Just Released Reports Indicate Insufficient Water to Supply Water Trafficking Deal

An October 2011 report, just released from the Central Basin Watermaster, suggests that it will not be possible for La Habra Heights County Water District (LHHCWD) to Supply Rowland Water District (RWD) with the 2000 acre feet of water they would like under the proposed agreement between the two agencies.

The reason is that Orchard Dale Water District, a contractual partner of LHHCWD bought water rights to 147 acre feet of water in 2010, and leased 1300 acre feet of water rights in 2011. Orchard Dale uses LHHCWD facilities to get its water. Every acre foot of additional water that Orchard Dale pumps is one less available to Rowland Water, except during the 3 slow winter months.

While more water is being pumped out of the wells, the capability of the wells to pump water is declining.

The 2005 LHHCWD Master Plan Update stated that the 4 wells had lost 30% of their original design capacity and were then capable of pumping 5,540 gallons per minute.

Another just released document, the 2010 Civiltec Study of the potential for LHHCWD to provide water to RWD, shows that the wells could only pump 4,984 gallons per minute, a decline of about 11% in 5 years.

Just after the 2010 Civiltec report was issued, another well went out of production cutting pumping capacity by another 5%.

The 2010 Civiltec report indicates a marginal capability to supply Rowland with their desired 2000 acre feet of water under the most optimistic modeling, but the report shows that, considering system redundancy, the demand cannot be met without major system improvements.

The 2011 Watermaster report shows that Orchard Dale pumped 1000 acre feet more than 1100 acre feet the 2010 Civiltec report considered. Much of that would reduce the capability to supply Rowland Water District. Under the Civiltec modeling, using the actual 2011 pumping numbers, LHHCWD would be unable to supply RWD under even the most optimistic modeling.

The 3% System loss stated by the LHHCWD General Manager adds another 150 acre feet to the deficit.

The Civiltec report recommends drilling a new well, adding 300 and 75 horsepower pumps, and installing a new water pipe on Fullerton Rd, between East Rd and Kanola to provide system redundancy and correct some of the pressure deficiencies that would occur with the maximum desired water flows between La Habra Heights County Water District and Rowland Water District.

"Peak Hour" effects (which would typically be after hot summer days) reported by Civiltec could include noticable water pressure drops on several roads in the East Heights. The report assumed affected residences already have pressure boosting pumps installed.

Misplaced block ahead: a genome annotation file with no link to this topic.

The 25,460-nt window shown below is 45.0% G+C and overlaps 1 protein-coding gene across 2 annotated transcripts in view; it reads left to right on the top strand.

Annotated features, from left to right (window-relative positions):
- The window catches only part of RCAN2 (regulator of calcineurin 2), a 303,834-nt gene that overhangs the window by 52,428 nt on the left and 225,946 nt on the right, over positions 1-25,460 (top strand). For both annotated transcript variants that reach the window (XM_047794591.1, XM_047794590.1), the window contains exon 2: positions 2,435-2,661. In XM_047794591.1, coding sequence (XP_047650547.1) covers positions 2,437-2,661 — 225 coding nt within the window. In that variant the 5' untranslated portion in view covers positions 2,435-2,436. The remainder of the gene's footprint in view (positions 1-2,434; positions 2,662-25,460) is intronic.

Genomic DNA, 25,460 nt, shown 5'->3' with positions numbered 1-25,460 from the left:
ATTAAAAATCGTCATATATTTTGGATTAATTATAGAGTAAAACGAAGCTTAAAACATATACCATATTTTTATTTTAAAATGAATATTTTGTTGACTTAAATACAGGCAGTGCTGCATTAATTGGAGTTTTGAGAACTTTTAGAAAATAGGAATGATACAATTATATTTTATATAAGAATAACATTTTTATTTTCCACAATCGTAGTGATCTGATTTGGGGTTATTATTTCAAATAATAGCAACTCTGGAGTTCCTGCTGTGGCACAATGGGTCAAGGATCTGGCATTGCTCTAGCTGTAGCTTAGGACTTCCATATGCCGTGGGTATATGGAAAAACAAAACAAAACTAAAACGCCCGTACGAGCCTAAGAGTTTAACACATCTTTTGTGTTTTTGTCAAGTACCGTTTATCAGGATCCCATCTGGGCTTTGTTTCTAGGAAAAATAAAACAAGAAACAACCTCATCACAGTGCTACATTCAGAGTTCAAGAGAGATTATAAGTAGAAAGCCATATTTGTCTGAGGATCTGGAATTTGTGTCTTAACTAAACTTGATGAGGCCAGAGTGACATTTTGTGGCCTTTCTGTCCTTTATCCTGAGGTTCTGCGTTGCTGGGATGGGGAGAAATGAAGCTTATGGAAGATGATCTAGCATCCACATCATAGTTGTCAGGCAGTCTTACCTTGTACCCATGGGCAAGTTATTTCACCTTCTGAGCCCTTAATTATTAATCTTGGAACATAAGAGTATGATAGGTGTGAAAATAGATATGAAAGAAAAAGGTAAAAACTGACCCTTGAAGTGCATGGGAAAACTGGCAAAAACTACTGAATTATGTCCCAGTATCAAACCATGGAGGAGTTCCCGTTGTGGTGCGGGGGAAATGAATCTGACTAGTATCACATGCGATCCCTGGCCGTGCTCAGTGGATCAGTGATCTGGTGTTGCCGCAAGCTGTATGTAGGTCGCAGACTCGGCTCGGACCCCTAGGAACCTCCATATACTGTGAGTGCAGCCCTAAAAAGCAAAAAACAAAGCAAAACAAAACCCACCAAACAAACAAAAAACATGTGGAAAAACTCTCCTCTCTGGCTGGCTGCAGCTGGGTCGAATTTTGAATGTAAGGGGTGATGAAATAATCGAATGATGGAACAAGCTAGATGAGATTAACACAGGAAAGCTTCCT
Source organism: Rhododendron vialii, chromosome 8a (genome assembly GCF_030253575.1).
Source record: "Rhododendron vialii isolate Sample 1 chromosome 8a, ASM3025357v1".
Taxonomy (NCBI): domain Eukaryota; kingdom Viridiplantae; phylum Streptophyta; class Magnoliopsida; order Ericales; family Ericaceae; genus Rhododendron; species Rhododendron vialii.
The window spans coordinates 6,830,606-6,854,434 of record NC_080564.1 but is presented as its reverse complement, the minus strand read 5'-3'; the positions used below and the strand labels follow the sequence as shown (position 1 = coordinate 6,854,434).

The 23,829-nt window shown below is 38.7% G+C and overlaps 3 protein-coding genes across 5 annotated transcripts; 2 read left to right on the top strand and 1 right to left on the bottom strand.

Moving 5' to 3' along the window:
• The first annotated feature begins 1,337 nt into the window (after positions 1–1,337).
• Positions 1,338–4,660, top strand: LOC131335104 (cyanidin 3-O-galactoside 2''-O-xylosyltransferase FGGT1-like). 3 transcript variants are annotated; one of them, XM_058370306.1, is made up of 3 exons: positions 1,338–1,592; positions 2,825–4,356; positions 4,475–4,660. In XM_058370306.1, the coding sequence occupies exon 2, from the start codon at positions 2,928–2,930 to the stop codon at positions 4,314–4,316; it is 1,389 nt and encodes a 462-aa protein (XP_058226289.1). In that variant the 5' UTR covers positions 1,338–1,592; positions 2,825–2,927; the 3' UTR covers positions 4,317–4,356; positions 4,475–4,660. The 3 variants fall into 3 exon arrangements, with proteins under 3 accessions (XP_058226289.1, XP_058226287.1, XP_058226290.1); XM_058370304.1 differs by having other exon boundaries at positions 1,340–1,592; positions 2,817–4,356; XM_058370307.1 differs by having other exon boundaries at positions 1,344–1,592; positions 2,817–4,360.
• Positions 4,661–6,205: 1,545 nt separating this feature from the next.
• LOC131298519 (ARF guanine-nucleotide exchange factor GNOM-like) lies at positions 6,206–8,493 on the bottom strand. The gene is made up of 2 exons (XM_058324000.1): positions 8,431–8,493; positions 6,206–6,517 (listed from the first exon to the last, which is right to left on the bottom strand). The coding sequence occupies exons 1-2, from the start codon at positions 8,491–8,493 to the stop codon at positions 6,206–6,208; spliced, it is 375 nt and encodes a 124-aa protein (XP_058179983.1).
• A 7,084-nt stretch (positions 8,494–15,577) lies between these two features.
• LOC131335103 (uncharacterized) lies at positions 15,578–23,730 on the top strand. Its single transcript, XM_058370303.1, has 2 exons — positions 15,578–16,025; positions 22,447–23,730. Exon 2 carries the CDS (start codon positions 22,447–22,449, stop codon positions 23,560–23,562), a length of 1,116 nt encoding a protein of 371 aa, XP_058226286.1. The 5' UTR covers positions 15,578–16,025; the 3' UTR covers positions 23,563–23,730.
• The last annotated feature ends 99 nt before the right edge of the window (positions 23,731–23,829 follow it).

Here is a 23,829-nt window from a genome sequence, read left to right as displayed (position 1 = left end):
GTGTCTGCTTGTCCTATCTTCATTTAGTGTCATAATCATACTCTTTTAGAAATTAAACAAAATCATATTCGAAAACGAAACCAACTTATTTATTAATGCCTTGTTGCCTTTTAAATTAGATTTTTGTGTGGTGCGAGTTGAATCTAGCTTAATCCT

Under "Maximum Day Demand" with fire flows three hydrants in the area of Fullerton Rd and East Rd would have low or negative pressures. Negative pressure suggests a suction condition, or backflow. If a fire engine hooked up to a negative pressure hydrant, rather than filling the fire engine, the hydrant could suck the water out of it. The study recommended rerouting water lines to the hydrants to mitigate the problem.

Water Board President Brad Cooke stated on multiple occasions "No changes to the existing water system would be needed" to serve Rowland Water District, however the 2010 report recommended the above system improvements and the 2011 Watermaster figures make those improvements even more necessary.

Under the draft Agreement, Rowland Water District will pay for installing a new pipeline to transport water to their facility, and a proportion of maintenance and repair costs. Nothing in the draft Agreement suggests that Rowland will pay to upgrade the system to maintain or provide needed redundancy. The Civiltec report states that the possible lack of redundant capacity may ultimately become a capital improvement project. Capital improvement projects are paid for by the ratepayers.

The LHHCWD Board used projected revenues from the most optimistic scenario for the current year budget. Without this revenue, the District operates at a deficit and would not have enough reserves to finance the recommended system upgrades and other system deficiencies that had been identified in the 2005 Master Plan.

A 2010 Master Plan referenced in the September 2010 Civiltec study as "currently completing", is not being released to the public by LHHCWD according to reports of a Water Board candidate who requested it.

California Water Code 1814, states that no more than 70% of unused capacity is considered available for "wheeling". The proposed agreement uses more than 70% of some of the unused capacities.

An interesting aspect of the proposed project is that the Civiltec Study shows a "Future Energy Recovery Facility" at RWD suggesting some type of electric generator powered by the water flowing to them. The vertical height of the water column is about 520 feet, very similar to that of Hoover Dam power plant which is 510 feet. The incoming water pressure will be 220 psi and RWD would like a constant flow of water which would provide a steady flow of generated electricity.

See the 2011 Central Basin WaterMaster Report - here
Do a word search for "Orchard Dale" or "La Habra Heights" to zero in on relevant information

Read the entire 2010 Civiltec study - here